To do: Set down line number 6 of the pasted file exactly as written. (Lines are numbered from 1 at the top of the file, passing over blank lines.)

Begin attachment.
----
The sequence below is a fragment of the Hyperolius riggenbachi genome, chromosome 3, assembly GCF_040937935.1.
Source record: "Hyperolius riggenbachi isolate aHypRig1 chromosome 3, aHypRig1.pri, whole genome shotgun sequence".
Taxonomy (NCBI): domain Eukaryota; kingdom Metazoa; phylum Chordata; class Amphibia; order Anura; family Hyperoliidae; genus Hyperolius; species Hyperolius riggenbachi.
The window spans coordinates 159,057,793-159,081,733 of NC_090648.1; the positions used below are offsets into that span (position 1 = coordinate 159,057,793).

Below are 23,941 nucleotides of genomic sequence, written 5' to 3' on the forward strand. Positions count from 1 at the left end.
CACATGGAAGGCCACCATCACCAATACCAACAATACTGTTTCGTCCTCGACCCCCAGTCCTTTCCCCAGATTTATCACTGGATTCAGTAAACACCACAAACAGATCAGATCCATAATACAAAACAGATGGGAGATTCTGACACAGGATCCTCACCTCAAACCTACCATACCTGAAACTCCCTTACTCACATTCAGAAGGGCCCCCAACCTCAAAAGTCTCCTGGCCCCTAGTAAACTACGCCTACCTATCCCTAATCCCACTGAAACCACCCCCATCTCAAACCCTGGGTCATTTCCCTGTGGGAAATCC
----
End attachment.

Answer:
CACATGGAAGGCCACCATCACCAATACCAACAATACTGTTTCGTCCTCGACCCCCAGTCCTTTCCCCAGATTTATCACTGGATTCAGTAAACACCACAAACAGATCAGATCCATAATACAAAACAGATGGGAGATTCTGACACAGGATCCTCACCTCAAACCTACCATACCTGAAACTCCCTTACTCACATTCAGAAGGGCCCCCAACCTCAAAAGTCTCCTGGCCCCTAGTAAACTACGCCTACCTATCCCTAATCCCACTGAAACCACCCCCATCTCAAACCCTGGGTCATTTCCCTGTGGGAAATCC